Ozaukee County, Wisconsin
Ozaukee County Courthouse in July 2009
Location within the U.S. state of Wisconsin
Wisconsin's location within the U.S.
|• Total||1,116 sq mi (2,890 km2)|
|• Land||235 sq mi (610 km2)|
|• Water||881 sq mi (2,280 km2)|
| • Estimate |
|• Density||77/sq mi (30/km2)|
|Time zone||UTC−6 (Central)|
|• Summer (DST)||UTC−5 (CDT)|
As of the 2000 Census, Ozaukee County had the 2nd lowest poverty rate of any county in the United States, at 2.6%. In terms of per capita income, it is the 25th wealthiest county in the country. Bolstered by low crime rates and school districts with high graduation rates, Forbes magazine ranked Ozaukee County #2 on its list of "America's Best Places To Raise A Family" in June, 2008.
Ozaukee County is the smallest land area county in the State of Wisconsin, covering 235 square miles of land area.
Lion's Den Gorge Nature Preserve is a large bluffland and wetland county protected area on the shore of Lake Michigan.
- Interstate 43
- Highway 32 (Wisconsin)
- Highway 33 (Wisconsin)
- Highway 57 (Wisconsin)
- Highway 60 (Wisconsin)
- Highway 167 (Wisconsin)
- Highway 181 (Wisconsin)
|U.S. Decennial Census|
As of the census of 2000, there were 82,317 people, 30,857 households, and 23,019 families residing in the county. The population density was 355 people per square mile (137/km²). There were 32,034 housing units at an average density of 138 per square mile (53/km²). The racial makeup of the county was 96.72% White, 0.93% Black or African American, 0.20% Native American, 1.07% Asian, 0.02% Pacific Islander, 0.34% from other races, and 0.73% from two or more races. 1.30% of the population were Hispanic or Latino of any race. 47.2% were of German, 7.3% Irish and 6.7% Polish ancestry. 95.1% spoke English, 1.6% Spanish and 1.4% German as their first language.
There were 30,857 households out of which 36.00% had children under the age of 18 living with them, 65.60% were married couples living together, 6.50% had a female householder with no husband present, and 25.40% were non-families. 21.40% of all households were made up of individuals and 8.40% had someone living alone who was 65 years of age or older. The average household size was 2.61 and the average family size was 3.07.
In the county, the population was spread out with 26.60% under the age of 18, 6.80% from 18 to 24, 28.00% from 25 to 44, 25.90% from 45 to 64, and 12.60% who were 65 years of age or older. The median age was 39 years. For every 100 females there were 97.30 males. For every 100 females age 18 and over, there were 94 males.
The median income for a household in the county was $62,745, and the median income for a family was $72,547 (these figures had risen to $73,197 and $88,231 respectively as of a 2007 estimate). Males had a median income of $50,044 versus $30,476 for females. The per capita income for the county was $31,947. About 1.7% of families and 2.6% of the population were below the poverty line, including 2.6% of those under age 18 and 4.1% of those age 65 or over.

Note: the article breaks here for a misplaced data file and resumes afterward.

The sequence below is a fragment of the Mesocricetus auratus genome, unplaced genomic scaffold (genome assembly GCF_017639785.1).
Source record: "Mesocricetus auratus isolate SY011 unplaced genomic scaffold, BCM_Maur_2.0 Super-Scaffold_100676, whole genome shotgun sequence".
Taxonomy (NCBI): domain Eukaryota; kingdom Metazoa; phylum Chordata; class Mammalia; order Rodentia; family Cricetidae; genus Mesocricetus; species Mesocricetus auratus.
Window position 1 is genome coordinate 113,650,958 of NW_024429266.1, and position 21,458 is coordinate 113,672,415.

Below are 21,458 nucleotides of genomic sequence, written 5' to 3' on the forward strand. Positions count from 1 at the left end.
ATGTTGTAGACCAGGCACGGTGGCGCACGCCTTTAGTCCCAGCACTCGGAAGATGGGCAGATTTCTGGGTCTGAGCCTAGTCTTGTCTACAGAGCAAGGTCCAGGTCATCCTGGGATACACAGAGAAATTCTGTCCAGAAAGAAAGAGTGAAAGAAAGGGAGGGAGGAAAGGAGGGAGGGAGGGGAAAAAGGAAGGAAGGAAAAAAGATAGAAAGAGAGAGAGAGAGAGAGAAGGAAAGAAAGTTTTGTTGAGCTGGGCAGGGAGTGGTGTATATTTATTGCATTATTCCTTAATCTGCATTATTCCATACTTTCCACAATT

Ozaukee County has a harbor in Port Washington on Lake Michigan, though not in the lakeside communities of Mequon or Grafton due to high bluffs along the lakeshore.
The Ozaukee County Interurban Trail is a multimodal trail for pedestrians and non-motorized vehicles. It runs through Grafton and connects to Sheboygan County and Brown Deer Trails via the old Milwaukee-Sheboygan Passenger Rail line.
Public transit is provided by a commuter express bus (Route 143) to Milwaukee with stops in Port Washington, Saukville, Grafton, and Mequon. The bus operates Monday through Fridays excluding holidays, and is run jointly by Milwaukee and Ozaukee County. The county offers a daily shared taxi, with connections to Washington County Transit and Milwaukee County Routes 12, 49 and 42u.
As one of the suburban counties surrounding Milwaukee, Ozaukee County is a Republican stronghold in U.S. presidential elections, having voted Republican in all elections (except one) since 1940. Lyndon B. Johnson was the last Democrat to carry the county in a presidential election, in 1964.
- "State & County QuickFacts". United States Census Bureau. Retrieved January 22, 2014.
- "Find a County". National Association of Counties. Retrieved June 7, 2011.
- "America's Best Places To Raise A Family". Forbes. June 30, 2008.
- "Ozaukee County". Wisconsin Historical Society. Retrieved April 10, 2018.
- "Overview of Ozaukee County | Ozaukee County, WI - Official Website". www.co.ozaukee.wi.us. Retrieved September 19, 2018.
- "Population and Housing Unit Estimates". Retrieved July 26, 2019.
- "U.S. Decennial Census". United States Census Bureau. Retrieved August 6, 2015.
- "Historical Census Browser". University of Virginia Library. Retrieved August 6, 2015.
- Forstall, Richard L., ed. (March 27, 1995). "Population of Counties by Decennial Census: 1900 to 1990". United States Census Bureau. Retrieved August 6, 2015.
- "Census 2000 PHC-T-4. Ranking Tables for Counties: 1990 and 2000" (PDF). United States Census Bureau. April 2, 2001. Retrieved August 6, 2015.
- "American FactFinder". United States Census Bureau. Retrieved May 14, 2011.
- "Ozaukee County, Wisconsin - Fact Sheet - American FactFinder". Factfinder.census.gov. Retrieved 2010-07-22.
- Leip, David. "Dave Leip's Atlas of U.S. Presidential Elections". uselectionatlas.org. Retrieved April 11, 2018.
- History of Washington and Ozaukee Counties, Wisconsin. Chicago: Western Historical Company, 1881.